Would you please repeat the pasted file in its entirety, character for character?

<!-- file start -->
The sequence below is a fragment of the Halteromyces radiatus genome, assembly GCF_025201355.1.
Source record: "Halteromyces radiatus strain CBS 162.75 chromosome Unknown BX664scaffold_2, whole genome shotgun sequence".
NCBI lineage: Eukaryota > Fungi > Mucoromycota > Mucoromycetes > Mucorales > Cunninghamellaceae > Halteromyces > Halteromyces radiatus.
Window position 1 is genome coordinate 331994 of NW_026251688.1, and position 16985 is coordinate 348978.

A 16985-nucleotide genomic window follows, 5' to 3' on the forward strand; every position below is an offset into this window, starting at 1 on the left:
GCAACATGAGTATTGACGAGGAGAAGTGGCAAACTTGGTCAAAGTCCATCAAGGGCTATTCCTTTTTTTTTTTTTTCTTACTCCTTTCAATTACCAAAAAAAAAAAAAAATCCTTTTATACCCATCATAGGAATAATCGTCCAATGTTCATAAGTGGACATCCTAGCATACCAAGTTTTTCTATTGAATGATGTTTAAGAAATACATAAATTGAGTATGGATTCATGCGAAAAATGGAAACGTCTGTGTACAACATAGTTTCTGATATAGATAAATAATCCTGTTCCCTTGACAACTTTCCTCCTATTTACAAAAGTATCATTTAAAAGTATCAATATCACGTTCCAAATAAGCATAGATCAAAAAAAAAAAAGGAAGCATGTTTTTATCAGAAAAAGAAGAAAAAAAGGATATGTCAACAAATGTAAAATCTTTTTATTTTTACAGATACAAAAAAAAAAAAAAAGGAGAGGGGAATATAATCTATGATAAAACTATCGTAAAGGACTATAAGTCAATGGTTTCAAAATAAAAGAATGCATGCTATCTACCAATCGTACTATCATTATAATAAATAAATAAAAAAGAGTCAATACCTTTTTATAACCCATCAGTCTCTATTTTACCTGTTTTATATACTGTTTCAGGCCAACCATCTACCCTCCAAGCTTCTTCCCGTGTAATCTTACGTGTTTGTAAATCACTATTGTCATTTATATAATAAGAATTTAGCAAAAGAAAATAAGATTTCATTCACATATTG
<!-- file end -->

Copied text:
The sequence below is a fragment of the Halteromyces radiatus genome, assembly GCF_025201355.1.
Source record: "Halteromyces radiatus strain CBS 162.75 chromosome Unknown BX664scaffold_2, whole genome shotgun sequence".
NCBI lineage: Eukaryota > Fungi > Mucoromycota > Mucoromycetes > Mucorales > Cunninghamellaceae > Halteromyces > Halteromyces radiatus.
Window position 1 is genome coordinate 331994 of NW_026251688.1, and position 16985 is coordinate 348978.

A 16985-nucleotide genomic window follows, 5' to 3' on the forward strand; every position below is an offset into this window, starting at 1 on the left:
GCAACATGAGTATTGACGAGGAGAAGTGGCAAACTTGGTCAAAGTCCATCAAGGGCTATTCCTTTTTTTTTTTTTTCTTACTCCTTTCAATTACCAAAAAAAAAAAAAAATCCTTTTATACCCATCATAGGAATAATCGTCCAATGTTCATAAGTGGACATCCTAGCATACCAAGTTTTTCTATTGAATGATGTTTAAGAAATACATAAATTGAGTATGGATTCATGCGAAAAATGGAAACGTCTGTGTACAACATAGTTTCTGATATAGATAAATAATCCTGTTCCCTTGACAACTTTCCTCCTATTTACAAAAGTATCATTTAAAAGTATCAATATCACGTTCCAAATAAGCATAGATCAAAAAAAAAAAAGGAAGCATGTTTTTATCAGAAAAAGAAGAAAAAAAGGATATGTCAACAAATGTAAAATCTTTTTATTTTTACAGATACAAAAAAAAAAAAAAAGGAGAGGGGAATATAATCTATGATAAAACTATCGTAAAGGACTATAAGTCAATGGTTTCAAAATAAAAGAATGCATGCTATCTACCAATCGTACTATCATTATAATAAATAAATAAAAAAGAGTCAATACCTTTTTATAACCCATCAGTCTCTATTTTACCTGTTTTATATACTGTTTCAGGCCAACCATCTACCCTCCAAGCTTCTTCCCGTGTAATCTTACGTGTTTGTAAATCACTATTGTCATTTATATAATAAGAATTTAGCAAAAGAAAATAAGATTTCATTCACATATTG